China’s economic development is currently decreasing, but the country’s internal problems have long been unaddressed.


China’s third-quarter economic growth was 4.9 percent, and analysts predict that future growth would be considerably worse, with some even predicting that GDP growth in the fourth quarter will fall 4 percent or less.


China’s economic growth rate “has not bottomed out,” according to ANZ Bank, which expects the momentum to continue to fall to 3.6 percent in the fourth quarter and forecasts a growth rate of 3.6 percent. The annual rate will fall from 8.3 percent to 8%.


UBS bank economists have reduced their China Annual Economic Growth projection from 8.2 percent to 7.6 percent, implying that the Q4 GDP growth rate will continue to slow. In comparison to the same period last year, the increase was 2.7 percent.


According to the “Wall Street Journal” on October 18. The three pillars of support for China’s economy have begun to slow down. The key drivers of China’s economic development, genuine estate investment, consumption, and exports, could add to the adverse risks in mid-2022 if relaxing policies are not implemented.


On the other hand, China’s economy is not only facing short-term difficulties but is also experiencing a long-term economic decline. According to a BBC study, annual GDP growth in China continued to drop from 2010 through 2019 before falling to where it is currently.
But why aren’t more people aware of the impending crisis? Because the real estate boom has obscured China’s primary economic issues.


According to Nobel Laureate in Economics Paul Krugman, China’s extraordinary rapid growth can be attributed to the utilization of technology from more developed countries and the large-scale migration from the countryside to the city’s town. With the advancement of science and technology and the diminution of the rural labor supply, economic growth will inevitably halt. Furthermore, the one-child policy has reduced the population, with the working-age population having peaked many years ago.


According to Krugman, Slowing growth and shifting demographics do not necessarily indicate the onset of a crisis. Still, the problem is that China’s consumption pattern has not been modified to meet growth needs. The economy is slowing down.


The CCP officials not only failed to fix the economy’s fundamental problems, but they also covered them up by inflating the real estate market. China’s real estate investment has now surpassed that of the United States during the top of the real estate bubble in 2000, whether measured in U.S. dollars or as a percentage of GDP.


According to economist Ren Zeping’s newest piece, real estate investment would account for 51.5 percent of total fixed-asset investment in 2020, with real estate development investment accounting for 27.3 percent of total fixed-asset investment.


Furthermore, the real estate industry has created a significant number of jobs. If the upstream and downstream sectors are included, the number of real estate practitioners is expected to exceed 15 million this year. The advertising effect will be significantly more significant when promoting real estate.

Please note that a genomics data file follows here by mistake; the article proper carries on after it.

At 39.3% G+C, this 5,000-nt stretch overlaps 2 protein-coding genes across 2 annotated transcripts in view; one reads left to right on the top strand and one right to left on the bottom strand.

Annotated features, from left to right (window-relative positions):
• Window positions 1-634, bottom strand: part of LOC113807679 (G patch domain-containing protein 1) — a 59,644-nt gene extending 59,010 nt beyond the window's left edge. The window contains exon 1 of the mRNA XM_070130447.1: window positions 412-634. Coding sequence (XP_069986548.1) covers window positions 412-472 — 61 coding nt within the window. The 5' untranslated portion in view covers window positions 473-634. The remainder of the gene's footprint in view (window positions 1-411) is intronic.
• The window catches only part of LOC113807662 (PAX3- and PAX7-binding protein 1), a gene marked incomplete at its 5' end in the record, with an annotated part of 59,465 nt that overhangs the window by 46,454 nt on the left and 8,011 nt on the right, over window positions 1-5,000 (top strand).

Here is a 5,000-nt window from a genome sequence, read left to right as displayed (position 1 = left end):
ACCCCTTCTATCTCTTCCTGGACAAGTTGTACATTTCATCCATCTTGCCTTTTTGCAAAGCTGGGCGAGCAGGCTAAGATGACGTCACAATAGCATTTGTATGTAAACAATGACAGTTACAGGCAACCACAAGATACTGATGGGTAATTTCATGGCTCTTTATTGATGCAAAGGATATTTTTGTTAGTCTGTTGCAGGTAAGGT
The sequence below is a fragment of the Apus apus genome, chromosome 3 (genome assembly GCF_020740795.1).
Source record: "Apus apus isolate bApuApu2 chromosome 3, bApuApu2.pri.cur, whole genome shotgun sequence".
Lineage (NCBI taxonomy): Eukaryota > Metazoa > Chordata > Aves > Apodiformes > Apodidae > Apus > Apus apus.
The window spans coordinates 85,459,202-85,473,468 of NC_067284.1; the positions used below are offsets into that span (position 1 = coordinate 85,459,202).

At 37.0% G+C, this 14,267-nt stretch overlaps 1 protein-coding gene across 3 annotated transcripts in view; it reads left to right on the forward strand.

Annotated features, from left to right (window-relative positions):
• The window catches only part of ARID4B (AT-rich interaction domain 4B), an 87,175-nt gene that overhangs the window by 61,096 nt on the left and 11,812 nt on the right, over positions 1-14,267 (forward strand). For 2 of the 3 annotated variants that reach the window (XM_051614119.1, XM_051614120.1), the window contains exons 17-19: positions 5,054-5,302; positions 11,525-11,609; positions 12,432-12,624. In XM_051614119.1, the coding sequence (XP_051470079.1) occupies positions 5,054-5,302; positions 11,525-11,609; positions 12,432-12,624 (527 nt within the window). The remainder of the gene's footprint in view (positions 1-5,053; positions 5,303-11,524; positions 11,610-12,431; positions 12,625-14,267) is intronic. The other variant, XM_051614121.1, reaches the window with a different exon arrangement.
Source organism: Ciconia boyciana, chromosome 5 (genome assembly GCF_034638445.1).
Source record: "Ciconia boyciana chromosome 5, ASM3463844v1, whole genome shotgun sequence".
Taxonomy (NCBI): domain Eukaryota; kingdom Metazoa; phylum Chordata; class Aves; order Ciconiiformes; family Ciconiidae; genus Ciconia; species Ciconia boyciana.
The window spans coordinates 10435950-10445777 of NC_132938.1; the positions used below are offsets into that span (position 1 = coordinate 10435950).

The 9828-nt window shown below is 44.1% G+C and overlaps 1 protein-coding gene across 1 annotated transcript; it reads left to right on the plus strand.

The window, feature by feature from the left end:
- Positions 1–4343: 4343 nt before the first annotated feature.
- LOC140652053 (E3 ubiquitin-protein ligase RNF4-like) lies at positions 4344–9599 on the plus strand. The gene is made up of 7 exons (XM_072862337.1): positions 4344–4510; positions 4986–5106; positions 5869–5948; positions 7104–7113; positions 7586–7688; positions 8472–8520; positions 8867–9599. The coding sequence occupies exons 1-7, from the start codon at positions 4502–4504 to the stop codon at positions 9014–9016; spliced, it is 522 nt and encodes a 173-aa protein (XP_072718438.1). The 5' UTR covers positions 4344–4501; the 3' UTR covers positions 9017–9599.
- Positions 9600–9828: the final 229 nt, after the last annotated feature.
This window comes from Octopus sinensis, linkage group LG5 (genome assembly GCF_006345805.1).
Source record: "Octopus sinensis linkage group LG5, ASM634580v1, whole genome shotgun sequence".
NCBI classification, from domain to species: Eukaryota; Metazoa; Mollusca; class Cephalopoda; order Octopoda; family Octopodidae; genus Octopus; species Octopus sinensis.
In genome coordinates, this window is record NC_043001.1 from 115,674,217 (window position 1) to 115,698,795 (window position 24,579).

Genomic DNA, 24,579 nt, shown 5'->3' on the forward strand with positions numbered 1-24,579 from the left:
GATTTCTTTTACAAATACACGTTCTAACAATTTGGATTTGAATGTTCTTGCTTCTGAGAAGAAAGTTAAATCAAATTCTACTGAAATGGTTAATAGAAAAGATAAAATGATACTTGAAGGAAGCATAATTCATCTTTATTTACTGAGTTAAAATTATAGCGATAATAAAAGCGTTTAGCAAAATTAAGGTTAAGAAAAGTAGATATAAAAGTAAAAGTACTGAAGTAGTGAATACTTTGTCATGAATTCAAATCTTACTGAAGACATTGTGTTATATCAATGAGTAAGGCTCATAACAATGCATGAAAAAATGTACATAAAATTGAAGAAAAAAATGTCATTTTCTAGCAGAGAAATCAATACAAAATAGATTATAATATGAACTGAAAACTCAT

Since the trade war between China and the United States began in 2018, Chinese policymakers have become increasingly aware of the need to boost internal demand, particularly consumption, while reducing reliance on other countries.


According to the Wall Street Journal, the epidemic has pushed China in the opposite direction, with exports becoming the country’s most significant growth engine in years.
China’s trade surplus with the rest of the world hit a multi-year high of 535 billion dollars in 2020, and its surplus with the United States climbed by 7% year on year to 317 U.S. billion dollars.
This demonstrates that the economic imbalance that the CCP is attempting to correct is worsening, perhaps resulting in trade conflicts.


In addition, Jim Chanos noted that the Beijing government has attempted to slow down the real estate market for the fourth time since 2009, but the economy has rapidly halted each time. Beijing was panicked by the stagnation, so it swiftly shifted from brake to accelerate.


There are now indications that the CCP should be more liberal on real estate. Mortgage lending has risen rapidly, mortgage lending rates have fallen, and the credit situation for real estate companies is projected to improve to some extent. The Chinese Central Bank also recently indicated that real estate financing would be distributed consistently and orderly.


Furthermore, the CCP’s climate promises are unlikely to be fulfilled. Mr. Xi did not attend the United Nations Climate Summit. Still, the CCP produced a white paper on “China’s policies and efforts to combat climate change” on October 27 and submitted a report to the UN to confirm the “Dual Carbon Targets” promises.


The CCP’s assurances, on the other hand, are meaningless. In terms of the current circumstances, Deputy Prime Minister Han Zheng conducted an online meeting in Beijing at the end of August to urge provincial officials to “resolutely curb” the expansion of high-emission projects like coal power.


In a closed-door meeting a month later, Han Zheng instructed state-owned energy businesses to take all means to increase coal supply in the face of coal shortages and extensive power disruptions. The CCP’s stated low-carbon compliance also clashes with economic growth ambitions in the long run.


To put it another way, whether it’s real estate regulation, an internal circular economic model, or even climate promises, the CCP’s economic transformation efforts have been fruitless thus far.

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